President Andrzej Duda appears likely to sign the controversial bill into law. He’s due to meet the high court’s chief justice Monday, a Senate statement said.
CNN’s Polish affiliate TVN reported that demonstrators came out on the streets and chanted “traitors!” and “disgrace!” shortly after the Senate approved the bill — just before 2 a.m. local time — following a 16-hour debate.
The bill’s passage could mark a turning point for the Eastern European country — one of the first former communist nations to join the European Union.
The move by the ruling right-wing Law and Justice party, known as the PiS, to control one of the last remaining independent government institutions has prompted concern in Washington and triggered warnings from the EU.
The party insists it is simply carrying out needed judicial reform.
EU: Judicial independence at risk
European Council President Donald Tusk, a former Polish Prime Minister from the Civic Platform party, warned in a statement Thursday of “dangerous consequences” for Poland’s standing on the world stage and said he had asked Duda for an urgent meeting.
“It is our shared responsibility to prevent a black scenario that could ultimately lead to the marginalization of Poland in Europe,” he said.
“Bringing the courts under the control of the governing party in the manner proposed by the Law and Justice Party … will ruin the already tarnished public opinion about Polish democracy. We must therefore find a solution which will be accepted by the Poles, the parliamentary majority and the opposition, the President and the European Union.”
But Poland’s Ministry of Foreign Affairs rejected such concerns. “The judicial reform bill in question will not affect the independence of courts or judges and seeks only to regain the citizens’ respect for the judiciary,” the ministry said. “Reforms proposed in Poland are in the spirit of judicial systems in other European countries.”
In a televised address Thursday, Polish Prime Minister Beata Szydlo explained her party’s effort toward what it says is judicial reform.
“We know the courts are performing badly. That’s why we are answering the expectations of the Polish people, who want them to perform well and fairly,” she said, according to state media. “Today, this is not the case.”
Protesters flood streets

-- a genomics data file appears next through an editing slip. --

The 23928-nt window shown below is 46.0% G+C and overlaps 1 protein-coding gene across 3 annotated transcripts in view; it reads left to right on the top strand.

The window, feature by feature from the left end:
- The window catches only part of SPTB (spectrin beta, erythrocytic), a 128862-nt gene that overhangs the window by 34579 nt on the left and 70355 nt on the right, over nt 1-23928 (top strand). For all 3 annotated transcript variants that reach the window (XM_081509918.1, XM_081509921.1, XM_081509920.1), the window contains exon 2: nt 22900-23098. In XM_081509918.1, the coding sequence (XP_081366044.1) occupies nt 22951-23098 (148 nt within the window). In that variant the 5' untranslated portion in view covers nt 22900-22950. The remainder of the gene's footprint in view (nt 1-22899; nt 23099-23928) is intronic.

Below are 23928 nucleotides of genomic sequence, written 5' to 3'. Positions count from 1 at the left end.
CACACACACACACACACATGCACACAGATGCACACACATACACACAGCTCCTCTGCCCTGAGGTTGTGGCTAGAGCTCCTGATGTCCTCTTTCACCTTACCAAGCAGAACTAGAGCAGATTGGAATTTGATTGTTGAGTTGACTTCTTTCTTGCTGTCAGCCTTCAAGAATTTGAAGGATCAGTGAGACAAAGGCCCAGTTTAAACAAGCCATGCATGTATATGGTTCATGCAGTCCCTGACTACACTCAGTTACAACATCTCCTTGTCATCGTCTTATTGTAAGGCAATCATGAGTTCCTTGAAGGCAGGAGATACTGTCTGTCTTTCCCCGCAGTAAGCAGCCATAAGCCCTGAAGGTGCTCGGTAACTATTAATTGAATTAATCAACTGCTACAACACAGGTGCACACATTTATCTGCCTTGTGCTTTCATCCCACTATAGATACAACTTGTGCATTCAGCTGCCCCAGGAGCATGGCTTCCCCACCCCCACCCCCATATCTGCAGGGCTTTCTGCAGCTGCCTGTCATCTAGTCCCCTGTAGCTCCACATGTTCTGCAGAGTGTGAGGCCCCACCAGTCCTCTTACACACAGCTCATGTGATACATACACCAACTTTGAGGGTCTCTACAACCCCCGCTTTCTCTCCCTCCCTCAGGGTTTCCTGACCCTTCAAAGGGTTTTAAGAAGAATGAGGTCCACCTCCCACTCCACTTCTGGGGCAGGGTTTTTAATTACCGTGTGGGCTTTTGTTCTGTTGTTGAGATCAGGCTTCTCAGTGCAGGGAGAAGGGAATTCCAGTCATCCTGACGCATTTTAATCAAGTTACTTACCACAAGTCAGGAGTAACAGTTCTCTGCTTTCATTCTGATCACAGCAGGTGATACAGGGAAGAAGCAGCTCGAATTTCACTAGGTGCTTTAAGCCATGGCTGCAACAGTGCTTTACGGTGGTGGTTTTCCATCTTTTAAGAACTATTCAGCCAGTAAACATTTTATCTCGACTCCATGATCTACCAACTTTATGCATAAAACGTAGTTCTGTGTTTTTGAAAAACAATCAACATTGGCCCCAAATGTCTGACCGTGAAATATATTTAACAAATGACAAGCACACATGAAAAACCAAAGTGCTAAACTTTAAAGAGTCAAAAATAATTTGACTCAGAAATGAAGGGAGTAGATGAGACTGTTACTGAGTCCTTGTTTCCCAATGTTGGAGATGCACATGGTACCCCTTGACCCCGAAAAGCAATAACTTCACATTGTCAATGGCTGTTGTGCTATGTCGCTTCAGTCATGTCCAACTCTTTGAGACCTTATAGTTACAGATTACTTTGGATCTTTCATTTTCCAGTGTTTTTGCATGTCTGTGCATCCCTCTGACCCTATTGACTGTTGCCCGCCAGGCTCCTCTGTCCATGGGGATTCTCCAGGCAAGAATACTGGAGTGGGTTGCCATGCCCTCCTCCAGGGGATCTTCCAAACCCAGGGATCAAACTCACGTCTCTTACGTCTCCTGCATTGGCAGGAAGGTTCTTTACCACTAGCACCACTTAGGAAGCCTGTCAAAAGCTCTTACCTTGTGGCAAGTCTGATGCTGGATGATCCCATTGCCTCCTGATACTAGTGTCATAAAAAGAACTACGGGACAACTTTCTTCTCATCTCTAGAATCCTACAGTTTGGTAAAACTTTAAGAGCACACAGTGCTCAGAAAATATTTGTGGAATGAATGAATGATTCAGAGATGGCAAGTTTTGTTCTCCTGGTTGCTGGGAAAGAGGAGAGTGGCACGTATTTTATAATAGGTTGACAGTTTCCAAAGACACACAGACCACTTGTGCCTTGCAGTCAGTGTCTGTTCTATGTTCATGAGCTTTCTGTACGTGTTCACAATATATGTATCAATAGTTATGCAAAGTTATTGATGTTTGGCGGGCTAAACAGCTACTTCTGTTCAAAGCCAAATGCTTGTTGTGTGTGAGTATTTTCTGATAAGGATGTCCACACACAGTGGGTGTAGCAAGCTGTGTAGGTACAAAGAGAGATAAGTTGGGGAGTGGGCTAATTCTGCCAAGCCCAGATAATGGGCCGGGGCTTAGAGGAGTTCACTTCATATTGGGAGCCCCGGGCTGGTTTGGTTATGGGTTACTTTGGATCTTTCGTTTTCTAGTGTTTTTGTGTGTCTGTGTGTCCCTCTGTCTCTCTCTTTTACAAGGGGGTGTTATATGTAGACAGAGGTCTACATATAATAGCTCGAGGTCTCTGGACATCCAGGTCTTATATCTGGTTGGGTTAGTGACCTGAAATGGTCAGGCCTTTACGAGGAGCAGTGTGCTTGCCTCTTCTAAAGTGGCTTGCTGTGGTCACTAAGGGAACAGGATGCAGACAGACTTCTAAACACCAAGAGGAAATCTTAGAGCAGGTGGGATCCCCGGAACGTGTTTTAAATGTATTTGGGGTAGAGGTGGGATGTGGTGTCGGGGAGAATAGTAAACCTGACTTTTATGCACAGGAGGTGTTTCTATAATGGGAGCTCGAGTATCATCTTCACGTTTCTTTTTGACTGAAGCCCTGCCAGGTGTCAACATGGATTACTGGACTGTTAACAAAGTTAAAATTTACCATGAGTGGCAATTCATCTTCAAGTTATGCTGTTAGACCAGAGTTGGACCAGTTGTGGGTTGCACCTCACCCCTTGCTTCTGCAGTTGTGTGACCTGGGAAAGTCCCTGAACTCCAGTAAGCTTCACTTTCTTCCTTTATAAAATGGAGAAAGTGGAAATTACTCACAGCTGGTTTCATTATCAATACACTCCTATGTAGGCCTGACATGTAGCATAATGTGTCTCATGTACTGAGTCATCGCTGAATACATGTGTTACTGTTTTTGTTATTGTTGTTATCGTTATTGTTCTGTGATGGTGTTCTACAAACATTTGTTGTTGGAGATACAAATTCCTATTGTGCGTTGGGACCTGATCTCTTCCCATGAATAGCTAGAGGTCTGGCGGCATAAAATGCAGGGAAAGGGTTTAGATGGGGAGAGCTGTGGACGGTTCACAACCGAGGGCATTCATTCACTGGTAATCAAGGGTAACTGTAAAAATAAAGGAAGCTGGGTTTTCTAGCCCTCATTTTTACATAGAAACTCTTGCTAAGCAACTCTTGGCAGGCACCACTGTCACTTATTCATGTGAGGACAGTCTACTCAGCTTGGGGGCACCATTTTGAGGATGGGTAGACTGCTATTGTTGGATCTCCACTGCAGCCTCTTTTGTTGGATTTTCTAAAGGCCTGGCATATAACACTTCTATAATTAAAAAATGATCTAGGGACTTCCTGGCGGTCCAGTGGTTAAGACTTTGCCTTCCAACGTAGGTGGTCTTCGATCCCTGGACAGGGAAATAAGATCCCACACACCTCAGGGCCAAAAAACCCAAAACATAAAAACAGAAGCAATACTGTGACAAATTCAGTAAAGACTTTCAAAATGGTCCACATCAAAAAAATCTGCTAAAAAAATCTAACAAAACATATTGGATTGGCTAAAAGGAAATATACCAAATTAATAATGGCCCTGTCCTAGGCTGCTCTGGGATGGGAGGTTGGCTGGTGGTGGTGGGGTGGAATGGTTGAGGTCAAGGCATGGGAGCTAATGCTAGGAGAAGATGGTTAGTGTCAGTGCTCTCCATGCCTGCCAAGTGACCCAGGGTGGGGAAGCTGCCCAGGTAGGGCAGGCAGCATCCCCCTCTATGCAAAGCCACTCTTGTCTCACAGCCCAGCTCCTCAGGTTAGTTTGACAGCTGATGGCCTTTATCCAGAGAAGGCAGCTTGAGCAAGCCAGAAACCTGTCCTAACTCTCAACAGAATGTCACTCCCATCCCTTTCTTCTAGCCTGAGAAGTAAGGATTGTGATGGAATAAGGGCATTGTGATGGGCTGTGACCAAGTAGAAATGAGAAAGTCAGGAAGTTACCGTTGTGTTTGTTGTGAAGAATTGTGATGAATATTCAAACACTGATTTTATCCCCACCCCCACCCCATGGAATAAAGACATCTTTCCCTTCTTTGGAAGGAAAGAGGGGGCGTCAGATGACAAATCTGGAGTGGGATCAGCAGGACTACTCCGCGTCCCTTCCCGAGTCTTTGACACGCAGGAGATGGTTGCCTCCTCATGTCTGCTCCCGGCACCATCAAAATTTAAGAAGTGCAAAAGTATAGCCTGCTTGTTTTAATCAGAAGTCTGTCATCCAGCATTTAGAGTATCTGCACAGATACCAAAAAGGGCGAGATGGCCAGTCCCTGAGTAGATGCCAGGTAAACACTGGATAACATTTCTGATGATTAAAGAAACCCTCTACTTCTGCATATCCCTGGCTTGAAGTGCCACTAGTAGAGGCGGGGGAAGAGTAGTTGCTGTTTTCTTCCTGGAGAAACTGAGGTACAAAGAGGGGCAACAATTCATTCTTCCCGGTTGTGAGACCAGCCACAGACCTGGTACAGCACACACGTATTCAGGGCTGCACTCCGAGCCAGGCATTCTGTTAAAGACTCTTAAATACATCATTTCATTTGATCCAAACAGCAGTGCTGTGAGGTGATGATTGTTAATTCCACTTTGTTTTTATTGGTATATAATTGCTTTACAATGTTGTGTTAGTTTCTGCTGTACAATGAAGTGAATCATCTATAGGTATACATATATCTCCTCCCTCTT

The measure passed in the Senate early Saturday is one of four aimed at changing the judiciary. Last week, Duda approved the first law, which allows Parliament to appoint 15 out of 25 members to the National Council of the Judiciary.
The lower house of Parliament passed the latest bill Thursday.
Poles have taken to the streets in candlelight protests, with many using the hashtag #wolneSądy or “free courts” on social media.
Wojciech Mosiejczuk, a game designer and filmmaker, posted an image on Twitter of the Senate vote count, describing it as the “penultimate nail” in the coffin of Poland’s judicial system.
Guy Verhofstadt, a Belgian lawmaker who leads the liberal grouping in the European Parliament, tweeted Saturday that he was confident those opposed to the bill would continue the fight.
“Polish citizens know Poland can only be strong & prosperous if democratic and part of the EU. That’s why they will never give up,” Verhofstadt said.
Visits by Trump, British royals
But the US State Department tweeted a warning Friday to Poland “to ensure that any judicial reform does not violate (the) constitution & respects judicial independence.”
When asked whether the Trump administration would ask Duda to veto the measure, State Department spokeswoman Heather Nauert said: “I am not aware if we will ask him to do that. But I can’t get too much into what some of the private diplomatic conversations are, so let me just leave it as we are concerned about that legislation.”
Nauert said the State Department had passed along Washington’s concern that the bill limits the judiciary and potentially weakens the rule of law.
Since coming to power, the Law and Justice party has eroded other institutions and freedoms: The right to peaceful assembly has become more restricted, and new media laws have made it more difficult for the press to operate independently.
CNN’s Antonia Mortensen reported from Warsaw, while Laura Smith-Spark wrote from London and Steve Almasy from Atlanta. CNN’s Eliza Mackintosh, Sara Mazloumsaki, Paul Murphy and Christina Zdanowicz contributed to this report.